Bingeable: Rizzoli & Isles

By Hannah

rizzoli
Click image to view on Amazon

Adding to our theme of Heroines this month, Rizzoli and Isles can be seen streaming on Hulu and Amazon.  There will be spoilers in this review.

 

Meet homicide detective Jane Rizzoli and her best friend/co-worker Chief Medical Examiner Dr. Maura Isles.  Together they, and the rest of their team solve murders in the city of Boston.  

 

Jane Rizzoli is the oldest of three, she has a great knack for interrogation, and loves baseball.  Maura is the adopted daughter of Harvard professors, she cannot lie, and has a pet tortoise.  Sergeant Korsak is Jane’s former partner. He has a soft spot for animals, is a gifted musician, and has been married three times.  Detective Barry Frost is Jane’s current partner.  He get nauseous at the sight of gore, is the team’s tech guru, and will break your heart.  Frankie Rizzoli Jr. is Jane’s baby brother and a beat cop trying to make detective.  Susie Chang is Dr. Isles assistant.  She is serious, honest, and makes dioramas to help her think.  Angela Rizzoli is Jane and Frankie’s mother.  She is a great cook, human lie detector, and recently divorced from Frankie Rizzoli Sr.  Tommy Rizzoli is the baby Rizzoli.  He’s an ex-con, chess genius, and single dad.  Nina Holiday is a former Chicago cop, tech guru, and owns a wedding hat(this is explained in the show, but it’s also exactly what it sounds like).  She is the eventual replacement of Det. Frost.  Kent Drake is Scottish, a former army doctor, and a Kiss fan.  He is the eventual replacement of Susie.

 

Clearly there are more characters I could list, but these are the main group.  They work together, play together, and sometimes (not often) consider dating. Jane and Maura are both single, so there are boyfriends and hook-ups that make appearances.  You get to meet all of Maura’s parents, both of Frost’s parents, 2 out of 3 of Korsak’s exes, and Jane’s informant, Rondo.  Plus all the murder victims, suspects, witnesses, etc.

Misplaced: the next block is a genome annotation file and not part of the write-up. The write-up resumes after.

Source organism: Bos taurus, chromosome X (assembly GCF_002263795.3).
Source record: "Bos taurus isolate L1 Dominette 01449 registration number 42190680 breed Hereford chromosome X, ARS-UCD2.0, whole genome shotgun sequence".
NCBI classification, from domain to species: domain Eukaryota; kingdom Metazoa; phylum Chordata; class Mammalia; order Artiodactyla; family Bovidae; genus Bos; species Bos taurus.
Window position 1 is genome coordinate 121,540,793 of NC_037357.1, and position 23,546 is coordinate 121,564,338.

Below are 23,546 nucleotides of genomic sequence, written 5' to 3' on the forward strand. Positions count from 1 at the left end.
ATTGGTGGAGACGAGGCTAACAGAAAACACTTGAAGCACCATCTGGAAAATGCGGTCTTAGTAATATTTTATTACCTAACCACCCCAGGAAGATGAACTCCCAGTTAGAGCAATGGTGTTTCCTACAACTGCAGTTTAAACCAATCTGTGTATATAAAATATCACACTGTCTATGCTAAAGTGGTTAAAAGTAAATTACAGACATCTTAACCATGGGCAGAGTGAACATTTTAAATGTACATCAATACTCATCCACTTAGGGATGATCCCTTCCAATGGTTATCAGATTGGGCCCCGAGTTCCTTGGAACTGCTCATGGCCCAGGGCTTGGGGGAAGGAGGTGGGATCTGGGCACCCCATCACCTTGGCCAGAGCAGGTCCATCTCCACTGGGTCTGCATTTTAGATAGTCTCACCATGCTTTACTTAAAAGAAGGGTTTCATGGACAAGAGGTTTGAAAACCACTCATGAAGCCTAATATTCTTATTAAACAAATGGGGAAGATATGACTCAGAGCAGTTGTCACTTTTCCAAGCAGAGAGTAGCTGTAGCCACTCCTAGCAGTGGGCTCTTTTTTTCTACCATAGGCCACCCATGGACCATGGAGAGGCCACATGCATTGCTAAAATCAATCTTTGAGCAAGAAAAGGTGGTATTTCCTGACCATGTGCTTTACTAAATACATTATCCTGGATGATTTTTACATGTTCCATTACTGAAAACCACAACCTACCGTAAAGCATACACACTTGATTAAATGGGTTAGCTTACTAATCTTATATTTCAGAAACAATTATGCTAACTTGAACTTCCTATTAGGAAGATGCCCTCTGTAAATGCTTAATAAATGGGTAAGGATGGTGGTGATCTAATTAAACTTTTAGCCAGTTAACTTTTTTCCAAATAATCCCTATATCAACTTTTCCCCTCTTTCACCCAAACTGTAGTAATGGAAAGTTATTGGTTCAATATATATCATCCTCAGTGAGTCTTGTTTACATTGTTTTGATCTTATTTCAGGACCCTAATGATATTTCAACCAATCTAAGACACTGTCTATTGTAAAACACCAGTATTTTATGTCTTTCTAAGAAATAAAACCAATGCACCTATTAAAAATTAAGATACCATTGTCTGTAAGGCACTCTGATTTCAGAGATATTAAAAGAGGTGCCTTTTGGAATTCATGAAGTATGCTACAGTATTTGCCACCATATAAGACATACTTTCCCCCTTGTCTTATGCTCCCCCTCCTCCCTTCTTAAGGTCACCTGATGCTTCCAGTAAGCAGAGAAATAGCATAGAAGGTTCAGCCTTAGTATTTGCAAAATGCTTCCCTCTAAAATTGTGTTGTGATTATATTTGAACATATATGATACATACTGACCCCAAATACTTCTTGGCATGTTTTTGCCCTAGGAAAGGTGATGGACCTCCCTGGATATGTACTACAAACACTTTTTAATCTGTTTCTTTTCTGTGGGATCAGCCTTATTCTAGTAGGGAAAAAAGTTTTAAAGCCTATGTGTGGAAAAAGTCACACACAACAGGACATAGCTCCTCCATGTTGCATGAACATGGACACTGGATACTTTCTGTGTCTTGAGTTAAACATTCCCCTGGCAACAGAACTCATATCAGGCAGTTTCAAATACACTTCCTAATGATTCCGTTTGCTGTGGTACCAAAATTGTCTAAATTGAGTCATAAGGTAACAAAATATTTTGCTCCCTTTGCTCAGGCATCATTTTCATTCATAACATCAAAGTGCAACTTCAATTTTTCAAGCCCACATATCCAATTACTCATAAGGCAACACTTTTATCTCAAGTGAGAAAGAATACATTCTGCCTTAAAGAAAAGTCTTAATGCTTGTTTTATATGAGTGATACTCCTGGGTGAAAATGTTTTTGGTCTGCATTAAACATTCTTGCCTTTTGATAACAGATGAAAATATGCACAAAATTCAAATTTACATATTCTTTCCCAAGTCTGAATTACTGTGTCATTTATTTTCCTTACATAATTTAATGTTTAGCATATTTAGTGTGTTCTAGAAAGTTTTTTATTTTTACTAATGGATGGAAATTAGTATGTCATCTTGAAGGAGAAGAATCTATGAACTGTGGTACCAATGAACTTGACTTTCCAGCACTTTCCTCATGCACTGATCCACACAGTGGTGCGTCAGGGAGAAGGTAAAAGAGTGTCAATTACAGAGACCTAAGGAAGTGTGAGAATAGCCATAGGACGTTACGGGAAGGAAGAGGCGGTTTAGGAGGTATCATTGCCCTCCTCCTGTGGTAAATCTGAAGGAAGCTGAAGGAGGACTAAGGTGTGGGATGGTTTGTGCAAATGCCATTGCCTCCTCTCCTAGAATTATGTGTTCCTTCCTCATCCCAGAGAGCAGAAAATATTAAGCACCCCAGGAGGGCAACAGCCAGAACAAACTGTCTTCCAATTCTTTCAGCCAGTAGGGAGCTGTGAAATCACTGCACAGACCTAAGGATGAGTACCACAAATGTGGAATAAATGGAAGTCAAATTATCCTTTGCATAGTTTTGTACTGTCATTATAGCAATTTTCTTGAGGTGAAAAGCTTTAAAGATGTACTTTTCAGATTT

This show started out as a cut and paste police procedural.  They threw in a serial killer who was obsessed with Jane, and a bio dad who turned out to be a mob boss with a signature kill.  It wasn’t until midway through the first season that it became something special.  Money for Nothing is the name of the episode.  It cemented in my mind that these two women were actually friends.  Often a show will say that characters are friends, and then they never show the character interact in any way other than colleagues/barely interact.

 

Money for Nothing showed that even though these two women come from different backgrounds, they will work on their issues together, support each other, and laugh.  I think the thing I like the most about this show is the laughter.  It feels genuine and welcoming.  When I watch, I feel included in the jokes, I get a ball of emotions clogged in my throat during the sad scenes, and a jaw ache during the tense situations.  This show engages you on multiple levels.

 

There are two major deaths in this show.  The first one is Det. Frost, who died in a car crash.  We never see his body.  That’s because the actor Lee Thompson Young, died in 2014.  It left a major hole in the team, and you can tell that the actors who worked with him were grieving through the remainder of the show.  The second death was that of Susie Chang.  She is murdered off screen, but you get to see a body.  She’s never really mentioned after her funeral, which makes me as a viewer a little sad.  I’m not sure what happened, but I missed her when she was gone.  I hope I’m not the only one.

 

The show isn’t perfect though.  It shows a technologically advanced police force, that I don’t think exists anywhere.  There’s apparently a program through all of Boston that records and reports any gunshot throughout the city, or the fact that every corner has video surveillance…  Also, anytime there’s a shooting, the officers involved disarmed the criminal by grabbing the gun and tossing it away.  I thought the police were supposed to kick the guns away, to avoid getting their fingerprints on the weapon.  I could be wrong.  Everything I know about police procedure I learned from TV…

 

4.5 out of 5 stars

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